SIOUX FALLS, S.D. — Norwegian diplomat BÅrd Ludvig Thorheim is still learning about the United States' political system, but he says he likes what he has seen so far.
As one of the first secretaries to Wegger Chr. StrØmmen, Norway's ambassador to the United States in Washington, Thorheim focuses on keeping up to date with Congress and domestic policy issues in the United States. He was heading to Iowa for the Republican presidential caucuses and stopped in South Dakota for the first time Saturday to meet with Michael Paulson, the state's honorary consul to Norway, and Jon Lauck, an adviser to Sen. John Thune.
They discussed politics and South Dakota's large Norwegian-American population at a Sioux Falls restaurant.
"I think it's just a fantastic system — that one state like Iowa can get all this attention," he said of the Iowa caucuses. "I think it's a fascinating system that they stick to these traditions."
In Norway, there are seven parties in parliament, he said, and people vote for the party over the candidate.
"But here you get the blessing of the people. It's much more focused on the candidates and policy," he said as he sipped a Crow Peak beer, which is brewed in Spearfish, during the informal get-together.
He said traditions are important in Norway, where royals are very symbolic but carry little political power. He added that the royal family helped unite Norway after the country experienced two tragedies in July — a car bomb explosion that killed several people and an attack on a summer camp that left more than 60 people dead.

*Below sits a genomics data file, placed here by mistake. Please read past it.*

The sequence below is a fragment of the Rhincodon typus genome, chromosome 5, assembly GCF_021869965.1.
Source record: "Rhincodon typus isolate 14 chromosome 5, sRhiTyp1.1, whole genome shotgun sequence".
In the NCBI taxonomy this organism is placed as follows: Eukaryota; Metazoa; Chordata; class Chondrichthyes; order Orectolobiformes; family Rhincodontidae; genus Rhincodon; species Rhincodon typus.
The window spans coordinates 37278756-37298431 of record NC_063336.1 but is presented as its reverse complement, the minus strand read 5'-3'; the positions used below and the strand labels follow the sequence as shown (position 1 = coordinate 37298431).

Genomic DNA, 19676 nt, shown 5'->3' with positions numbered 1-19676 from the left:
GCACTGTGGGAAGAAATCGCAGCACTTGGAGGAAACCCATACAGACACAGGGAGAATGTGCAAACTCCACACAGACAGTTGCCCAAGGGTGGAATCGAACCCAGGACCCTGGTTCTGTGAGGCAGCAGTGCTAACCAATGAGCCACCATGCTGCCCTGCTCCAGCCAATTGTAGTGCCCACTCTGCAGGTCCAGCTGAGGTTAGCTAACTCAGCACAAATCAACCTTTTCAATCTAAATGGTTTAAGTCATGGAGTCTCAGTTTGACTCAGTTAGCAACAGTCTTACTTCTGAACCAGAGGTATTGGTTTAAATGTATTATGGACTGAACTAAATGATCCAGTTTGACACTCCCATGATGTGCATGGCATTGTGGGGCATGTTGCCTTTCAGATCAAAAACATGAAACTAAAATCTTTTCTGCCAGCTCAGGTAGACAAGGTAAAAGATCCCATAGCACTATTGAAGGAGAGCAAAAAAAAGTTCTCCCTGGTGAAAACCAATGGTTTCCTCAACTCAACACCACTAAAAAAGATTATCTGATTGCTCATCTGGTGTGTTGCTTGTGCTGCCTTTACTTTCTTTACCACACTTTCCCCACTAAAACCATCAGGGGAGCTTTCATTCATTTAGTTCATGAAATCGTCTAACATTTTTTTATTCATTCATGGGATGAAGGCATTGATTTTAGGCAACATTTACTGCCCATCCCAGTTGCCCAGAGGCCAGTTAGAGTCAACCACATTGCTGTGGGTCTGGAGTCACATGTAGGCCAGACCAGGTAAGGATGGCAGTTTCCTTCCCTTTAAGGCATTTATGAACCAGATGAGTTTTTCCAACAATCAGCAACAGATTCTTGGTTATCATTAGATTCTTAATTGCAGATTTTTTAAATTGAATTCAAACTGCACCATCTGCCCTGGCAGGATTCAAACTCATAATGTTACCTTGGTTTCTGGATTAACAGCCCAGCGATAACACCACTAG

"It's like the flag is to Americans," he said of the country's royals.
Thorheim, who is traveling with his wife and three children to Iowa, also discussed the large Norwegian-American population in the Dakotas and Minnesota. More than 33 percent of North Dakotans identify themselves as having Norwegian ancestry, the highest of any state. Minnesota is second in terms of percentage, at 20 percent, while South Dakota is third with 17 percent.
South Dakota is one of 38 states that has an honorary consul as a way to keep abreast of issues pertaining to Norwegians, said Paulson, a Sioux Falls lawyer who took over the title of South Dakota's honorary consul from his father in 2009.
"It's changed a lot over the year. It's lessoned somewhat," he said, adding that his role mainly focuses on legal issues and elections now.
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